Kansas is going for an 11th straight Big 12 title thanks to one of the best recruiting classes in the nation. Texas is expected to be the biggest challenger to the Jayhawks because of one of the deepest and most talented rotations in the country.
Iowa State is reloading again with great transfers and could be the highest scoring offense in the nation. And Oklahoma is a threat that will become even more serious if TaShawn Thomas is ruled eligible to play this year.
But let's make sure Kansas State doesn't get lost in that shuffle, because the Wildcats have the talent to win this conference.
First and foremost, there's Marcus Foster. The freshman has come out of nowhere to become one of the best combo guards in the country.
And last summer, many were expecting Jevon Thomas to play that role for Bruce Weber's team. He was ruled ineligible for the first seven weeks of the season and couldn't shoot worth a lick (24.6 percent from the field) when he finally was allowed to play. But he did average 6.4 assists per 40 minutes, and he should serve as an excellent complement to Foster in the backcourt.
The Wildcats are also adding a talented shooting guard in the form of Justin Edwards, who will join the team after transferring from Maine and sitting out last season.
The frontcourt will be anchored by Thomas Gipson (11.7 PPG, 6.5 RPG last year) and JUCO transfer Stephen Hurt. The 6'10", 275-pound center is rated by 247Sports.com as the fifth-best JUCO transfer in the country. The big man has some shooting touch, too, as he shot 8-of-18 from three-point range and 80.2 percent from the free-throw line last year.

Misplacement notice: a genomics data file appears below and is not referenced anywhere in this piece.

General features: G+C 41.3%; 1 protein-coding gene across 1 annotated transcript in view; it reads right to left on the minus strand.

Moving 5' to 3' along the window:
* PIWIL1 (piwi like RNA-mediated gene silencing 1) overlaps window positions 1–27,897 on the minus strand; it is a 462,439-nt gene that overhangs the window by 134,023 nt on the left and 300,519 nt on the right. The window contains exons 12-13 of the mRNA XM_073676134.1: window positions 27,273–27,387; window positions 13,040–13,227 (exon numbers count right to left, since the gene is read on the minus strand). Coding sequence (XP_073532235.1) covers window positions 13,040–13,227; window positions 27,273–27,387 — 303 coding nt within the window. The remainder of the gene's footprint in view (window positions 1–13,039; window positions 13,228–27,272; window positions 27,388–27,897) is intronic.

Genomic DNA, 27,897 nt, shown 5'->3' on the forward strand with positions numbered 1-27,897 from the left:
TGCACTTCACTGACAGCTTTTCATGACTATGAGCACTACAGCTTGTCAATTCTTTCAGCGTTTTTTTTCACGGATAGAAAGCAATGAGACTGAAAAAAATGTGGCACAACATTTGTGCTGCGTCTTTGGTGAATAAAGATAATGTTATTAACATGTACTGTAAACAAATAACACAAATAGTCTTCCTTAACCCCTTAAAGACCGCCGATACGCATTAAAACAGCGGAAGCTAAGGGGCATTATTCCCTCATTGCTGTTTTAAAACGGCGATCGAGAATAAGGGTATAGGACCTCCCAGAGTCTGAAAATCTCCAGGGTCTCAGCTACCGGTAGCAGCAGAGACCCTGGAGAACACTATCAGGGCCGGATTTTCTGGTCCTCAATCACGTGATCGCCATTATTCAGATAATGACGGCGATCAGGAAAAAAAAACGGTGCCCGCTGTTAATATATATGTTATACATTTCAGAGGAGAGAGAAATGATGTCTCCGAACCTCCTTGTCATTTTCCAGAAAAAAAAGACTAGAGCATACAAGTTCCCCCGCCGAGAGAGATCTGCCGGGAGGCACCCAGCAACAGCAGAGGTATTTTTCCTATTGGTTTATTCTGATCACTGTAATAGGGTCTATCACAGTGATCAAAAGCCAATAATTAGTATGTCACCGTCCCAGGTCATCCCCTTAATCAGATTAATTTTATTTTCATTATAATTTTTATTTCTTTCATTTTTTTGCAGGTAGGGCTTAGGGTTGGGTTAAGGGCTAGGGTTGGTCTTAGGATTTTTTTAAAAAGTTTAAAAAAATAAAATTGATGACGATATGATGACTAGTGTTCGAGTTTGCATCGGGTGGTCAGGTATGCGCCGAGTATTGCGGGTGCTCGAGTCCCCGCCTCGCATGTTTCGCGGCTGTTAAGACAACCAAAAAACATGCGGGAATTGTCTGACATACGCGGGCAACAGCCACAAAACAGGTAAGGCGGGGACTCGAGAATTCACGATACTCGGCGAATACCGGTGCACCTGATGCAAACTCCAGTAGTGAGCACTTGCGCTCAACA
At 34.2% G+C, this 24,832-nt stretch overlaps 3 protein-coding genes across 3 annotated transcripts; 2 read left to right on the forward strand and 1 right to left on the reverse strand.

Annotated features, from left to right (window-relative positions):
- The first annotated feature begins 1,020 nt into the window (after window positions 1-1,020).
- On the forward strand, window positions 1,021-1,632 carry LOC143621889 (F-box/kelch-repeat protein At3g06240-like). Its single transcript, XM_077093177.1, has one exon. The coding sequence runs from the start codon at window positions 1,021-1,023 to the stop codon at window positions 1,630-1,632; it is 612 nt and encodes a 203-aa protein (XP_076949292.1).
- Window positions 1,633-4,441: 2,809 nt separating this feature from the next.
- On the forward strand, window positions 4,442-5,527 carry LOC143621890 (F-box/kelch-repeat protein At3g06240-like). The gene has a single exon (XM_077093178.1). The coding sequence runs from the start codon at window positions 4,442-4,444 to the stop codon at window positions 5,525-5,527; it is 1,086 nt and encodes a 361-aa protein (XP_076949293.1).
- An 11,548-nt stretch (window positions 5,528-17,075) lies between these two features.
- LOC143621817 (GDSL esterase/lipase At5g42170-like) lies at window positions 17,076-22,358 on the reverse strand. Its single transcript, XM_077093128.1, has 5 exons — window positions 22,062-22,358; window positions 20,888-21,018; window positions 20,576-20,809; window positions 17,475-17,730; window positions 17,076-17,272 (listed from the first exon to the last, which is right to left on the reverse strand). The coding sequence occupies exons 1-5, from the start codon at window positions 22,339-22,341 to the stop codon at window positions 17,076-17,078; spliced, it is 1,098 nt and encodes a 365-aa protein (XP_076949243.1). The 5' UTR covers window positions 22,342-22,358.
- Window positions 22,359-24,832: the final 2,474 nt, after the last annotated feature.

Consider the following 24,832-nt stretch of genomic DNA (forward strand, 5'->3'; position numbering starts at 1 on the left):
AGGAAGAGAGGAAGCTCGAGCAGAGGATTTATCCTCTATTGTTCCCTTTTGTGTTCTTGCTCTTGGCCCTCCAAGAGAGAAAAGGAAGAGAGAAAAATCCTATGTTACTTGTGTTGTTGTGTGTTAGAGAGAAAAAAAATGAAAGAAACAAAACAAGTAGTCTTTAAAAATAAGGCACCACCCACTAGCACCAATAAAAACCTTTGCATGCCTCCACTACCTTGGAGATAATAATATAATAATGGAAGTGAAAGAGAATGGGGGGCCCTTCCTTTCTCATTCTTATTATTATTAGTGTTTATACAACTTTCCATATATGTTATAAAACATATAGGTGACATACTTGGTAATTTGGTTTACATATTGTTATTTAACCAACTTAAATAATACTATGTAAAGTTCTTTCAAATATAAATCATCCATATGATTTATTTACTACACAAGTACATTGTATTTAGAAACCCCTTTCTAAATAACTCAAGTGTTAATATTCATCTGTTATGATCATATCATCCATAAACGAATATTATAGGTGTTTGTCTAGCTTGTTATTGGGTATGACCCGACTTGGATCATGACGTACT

Throw in Nino Williams, Wesley Iwundu, Nigel Johnson and D.J. Johnson, and the Wildcats have a nine-man rotation that can do some damage.
Big East Dark Horse: Seton Hall Pirates
Seton Hall has become synonymous with "mediocre" over the past couple decades.
The Pirates have at least 10 wins and at least 10 losses in 21 consecutive years. In just four of those seasons did they have a winning percentage better than .600 or worse than .400.
It certainly doesn't seem to matter who's coaching, either. Louis Orr won 53.7 percent of his games with Seton Hall from 2001-06. Bobby Gonzalez won 52.8 percent of games in the four years after replacing Orr. Kevin Willard is dead even at 66-66 over the past four seasons.